compassion, Life, Movies, New Year resolutions, Unschooling, Women

The exception, not the rule

I think somehow that those people who are held up as examples are exceptions, not the rule. The ‘He’s Just Not That Into You’ downloadthing. You know, those times when we, and others, point out the exceptions to say – look, it’s possible, if  they can do it so can you.

But we do ourselves a disservice when this happens. For the exceptions are not the rule.

The rule is the rest of us, living messy lives, stringing life and money and events and people together in a sometimes haphazard, sometimes organised, often chaotic fashion

I see it with money. Some people just sock it away, make amazing investments, own three houses, retire early. We can learn from them – but, in our own way.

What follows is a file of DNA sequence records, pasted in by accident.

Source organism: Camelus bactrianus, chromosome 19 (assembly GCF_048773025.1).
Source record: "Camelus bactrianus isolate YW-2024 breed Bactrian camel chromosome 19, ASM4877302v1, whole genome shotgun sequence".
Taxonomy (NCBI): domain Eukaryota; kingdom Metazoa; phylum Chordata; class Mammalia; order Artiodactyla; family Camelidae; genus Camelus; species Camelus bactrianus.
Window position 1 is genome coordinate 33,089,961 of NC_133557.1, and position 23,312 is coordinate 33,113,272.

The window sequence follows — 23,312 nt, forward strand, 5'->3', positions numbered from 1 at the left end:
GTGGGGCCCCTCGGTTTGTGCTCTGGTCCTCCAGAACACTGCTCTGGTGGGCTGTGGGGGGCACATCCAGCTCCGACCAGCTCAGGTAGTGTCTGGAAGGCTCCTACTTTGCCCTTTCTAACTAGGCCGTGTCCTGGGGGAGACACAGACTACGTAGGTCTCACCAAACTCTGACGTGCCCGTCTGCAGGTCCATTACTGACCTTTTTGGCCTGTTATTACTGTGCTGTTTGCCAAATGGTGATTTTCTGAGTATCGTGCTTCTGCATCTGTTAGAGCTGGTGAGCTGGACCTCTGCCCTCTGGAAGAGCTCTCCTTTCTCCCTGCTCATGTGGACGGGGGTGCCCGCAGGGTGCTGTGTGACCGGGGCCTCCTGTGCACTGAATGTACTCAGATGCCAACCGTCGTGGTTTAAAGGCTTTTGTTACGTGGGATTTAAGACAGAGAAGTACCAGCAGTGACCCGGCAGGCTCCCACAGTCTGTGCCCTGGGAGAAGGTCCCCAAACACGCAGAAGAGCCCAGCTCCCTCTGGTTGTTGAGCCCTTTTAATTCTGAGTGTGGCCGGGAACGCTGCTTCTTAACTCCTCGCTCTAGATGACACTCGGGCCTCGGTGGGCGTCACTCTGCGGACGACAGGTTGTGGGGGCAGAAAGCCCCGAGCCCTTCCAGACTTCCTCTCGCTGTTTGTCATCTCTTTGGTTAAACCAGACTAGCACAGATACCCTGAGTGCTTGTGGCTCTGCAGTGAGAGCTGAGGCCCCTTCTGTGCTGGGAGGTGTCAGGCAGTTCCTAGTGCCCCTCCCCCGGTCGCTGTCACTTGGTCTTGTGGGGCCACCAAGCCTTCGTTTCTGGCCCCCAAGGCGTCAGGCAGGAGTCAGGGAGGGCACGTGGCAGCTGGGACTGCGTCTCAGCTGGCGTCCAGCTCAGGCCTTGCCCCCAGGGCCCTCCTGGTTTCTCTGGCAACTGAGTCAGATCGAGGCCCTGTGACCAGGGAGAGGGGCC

They, these people,  are exceptions because of the cost, the life cost, the opportunity cost, the experience cost. There is always a cost to our actions, whatever that cost may be. And the cost for others may not be do-able, or even want-able. So we, the others not the exceptions, save and put money away for retirement but, no (sigh?), we don’t always make the best choices.

The same with food and exercise. Some seek perfection (a nebulous word, really, when one speaks in physical terms). They attain their version of this perfection. Yet, there are those of us who work hard, and eat well, but who also know that not all happiness is attained in physical terms. We count the cost of believing in physical beauty.

Homeschoolers do this, too. Some search for and write out the perfect schedule, the orderly classical curriculum, with children on track for early university and scholarships and ‘success’. Others do a bit of this, a bit of that, a great deal of messy learning and discussion while still reaching academic goals. This, indeed, is the norm and not the exception.